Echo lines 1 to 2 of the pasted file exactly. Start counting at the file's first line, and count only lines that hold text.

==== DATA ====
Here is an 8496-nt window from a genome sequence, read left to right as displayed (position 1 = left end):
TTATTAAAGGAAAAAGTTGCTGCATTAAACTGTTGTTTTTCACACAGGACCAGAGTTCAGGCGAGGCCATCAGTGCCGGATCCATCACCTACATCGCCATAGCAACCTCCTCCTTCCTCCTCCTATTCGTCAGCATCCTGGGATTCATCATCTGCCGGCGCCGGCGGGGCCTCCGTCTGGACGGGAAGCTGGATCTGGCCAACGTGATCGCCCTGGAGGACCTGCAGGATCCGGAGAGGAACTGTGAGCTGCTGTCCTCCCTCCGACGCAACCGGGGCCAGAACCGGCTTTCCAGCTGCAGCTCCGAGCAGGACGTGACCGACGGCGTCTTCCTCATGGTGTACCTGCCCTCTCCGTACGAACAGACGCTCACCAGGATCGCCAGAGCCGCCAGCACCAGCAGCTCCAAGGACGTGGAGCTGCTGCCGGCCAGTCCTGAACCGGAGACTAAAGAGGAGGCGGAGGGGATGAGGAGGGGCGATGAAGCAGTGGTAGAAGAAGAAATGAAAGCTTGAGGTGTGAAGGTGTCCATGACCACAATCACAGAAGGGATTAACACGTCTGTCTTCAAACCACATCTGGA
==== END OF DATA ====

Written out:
Here is an 8496-nt window from a genome sequence, read left to right as displayed (position 1 = left end):
TTATTAAAGGAAAAAGTTGCTGCATTAAACTGTTGTTTTTCACACAGGACCAGAGTTCAGGCGAGGCCATCAGTGCCGGATCCATCACCTACATCGCCATAGCAACCTCCTCCTTCCTCCTCCTATTCGTCAGCATCCTGGGATTCATCATCTGCCGGCGCCGGCGGGGCCTCCGTCTGGACGGGAAGCTGGATCTGGCCAACGTGATCGCCCTGGAGGACCTGCAGGATCCGGAGAGGAACTGTGAGCTGCTGTCCTCCCTCCGACGCAACCGGGGCCAGAACCGGCTTTCCAGCTGCAGCTCCGAGCAGGACGTGACCGACGGCGTCTTCCTCATGGTGTACCTGCCCTCTCCGTACGAACAGACGCTCACCAGGATCGCCAGAGCCGCCAGCACCAGCAGCTCCAAGGACGTGGAGCTGCTGCCGGCCAGTCCTGAACCGGAGACTAAAGAGGAGGCGGAGGGGATGAGGAGGGGCGATGAAGCAGTGGTAGAAGAAGAAATGAAAGCTTGAGGTGTGAAGGTGTCCATGACCACAATCACAGAAGGGATTAACACGTCTGTCTTCAAACCACATCTGGA